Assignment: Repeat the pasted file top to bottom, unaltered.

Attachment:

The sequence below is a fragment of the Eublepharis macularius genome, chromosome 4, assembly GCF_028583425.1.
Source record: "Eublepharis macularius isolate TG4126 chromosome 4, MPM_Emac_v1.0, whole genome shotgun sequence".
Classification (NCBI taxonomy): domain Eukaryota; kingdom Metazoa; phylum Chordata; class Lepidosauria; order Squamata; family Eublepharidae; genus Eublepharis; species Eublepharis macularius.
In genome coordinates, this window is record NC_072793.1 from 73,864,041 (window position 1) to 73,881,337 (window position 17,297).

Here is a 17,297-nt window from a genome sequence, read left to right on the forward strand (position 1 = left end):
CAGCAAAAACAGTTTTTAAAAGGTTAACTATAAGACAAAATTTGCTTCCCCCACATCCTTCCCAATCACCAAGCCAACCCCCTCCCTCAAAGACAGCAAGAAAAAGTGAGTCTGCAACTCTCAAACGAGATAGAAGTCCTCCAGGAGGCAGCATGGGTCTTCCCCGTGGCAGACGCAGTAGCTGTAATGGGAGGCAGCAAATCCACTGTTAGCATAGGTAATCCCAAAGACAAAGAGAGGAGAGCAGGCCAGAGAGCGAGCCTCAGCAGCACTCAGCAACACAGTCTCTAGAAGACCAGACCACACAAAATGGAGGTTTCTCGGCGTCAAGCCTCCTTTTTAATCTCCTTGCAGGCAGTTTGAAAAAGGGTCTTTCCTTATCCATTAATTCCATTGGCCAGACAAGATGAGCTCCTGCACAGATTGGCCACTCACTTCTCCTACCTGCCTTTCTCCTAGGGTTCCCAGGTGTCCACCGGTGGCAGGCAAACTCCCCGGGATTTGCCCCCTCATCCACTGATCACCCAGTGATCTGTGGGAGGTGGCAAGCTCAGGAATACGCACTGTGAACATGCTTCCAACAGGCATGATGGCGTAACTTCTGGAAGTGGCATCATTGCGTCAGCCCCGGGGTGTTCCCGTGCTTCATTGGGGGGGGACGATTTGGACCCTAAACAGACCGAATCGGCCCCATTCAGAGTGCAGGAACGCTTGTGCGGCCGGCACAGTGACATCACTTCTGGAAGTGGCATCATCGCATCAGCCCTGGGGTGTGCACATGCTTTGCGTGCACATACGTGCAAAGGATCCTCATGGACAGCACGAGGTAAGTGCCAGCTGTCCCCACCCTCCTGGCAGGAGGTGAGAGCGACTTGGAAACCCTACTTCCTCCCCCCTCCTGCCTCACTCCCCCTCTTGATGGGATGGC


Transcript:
The sequence below is a fragment of the Eublepharis macularius genome, chromosome 4, assembly GCF_028583425.1.
Source record: "Eublepharis macularius isolate TG4126 chromosome 4, MPM_Emac_v1.0, whole genome shotgun sequence".
Classification (NCBI taxonomy): domain Eukaryota; kingdom Metazoa; phylum Chordata; class Lepidosauria; order Squamata; family Eublepharidae; genus Eublepharis; species Eublepharis macularius.
In genome coordinates, this window is record NC_072793.1 from 73,864,041 (window position 1) to 73,881,337 (window position 17,297).

Here is a 17,297-nt window from a genome sequence, read left to right on the forward strand (position 1 = left end):
CAGCAAAAACAGTTTTTAAAAGGTTAACTATAAGACAAAATTTGCTTCCCCCACATCCTTCCCAATCACCAAGCCAACCCCCTCCCTCAAAGACAGCAAGAAAAAGTGAGTCTGCAACTCTCAAACGAGATAGAAGTCCTCCAGGAGGCAGCATGGGTCTTCCCCGTGGCAGACGCAGTAGCTGTAATGGGAGGCAGCAAATCCACTGTTAGCATAGGTAATCCCAAAGACAAAGAGAGGAGAGCAGGCCAGAGAGCGAGCCTCAGCAGCACTCAGCAACACAGTCTCTAGAAGACCAGACCACACAAAATGGAGGTTTCTCGGCGTCAAGCCTCCTTTTTAATCTCCTTGCAGGCAGTTTGAAAAAGGGTCTTTCCTTATCCATTAATTCCATTGGCCAGACAAGATGAGCTCCTGCACAGATTGGCCACTCACTTCTCCTACCTGCCTTTCTCCTAGGGTTCCCAGGTGTCCACCGGTGGCAGGCAAACTCCCCGGGATTTGCCCCCTCATCCACTGATCACCCAGTGATCTGTGGGAGGTGGCAAGCTCAGGAATACGCACTGTGAACATGCTTCCAACAGGCATGATGGCGTAACTTCTGGAAGTGGCATCATTGCGTCAGCCCCGGGGTGTTCCCGTGCTTCATTGGGGGGGGACGATTTGGACCCTAAACAGACCGAATCGGCCCCATTCAGAGTGCAGGAACGCTTGTGCGGCCGGCACAGTGACATCACTTCTGGAAGTGGCATCATCGCATCAGCCCTGGGGTGTGCACATGCTTTGCGTGCACATACGTGCAAAGGATCCTCATGGACAGCACGAGGTAAGTGCCAGCTGTCCCCACCCTCCTGGCAGGAGGTGAGAGCGACTTGGAAACCCTACTTCCTCCCCCCTCCTGCCTCACTCCCCCTCTTGATGGGATGGC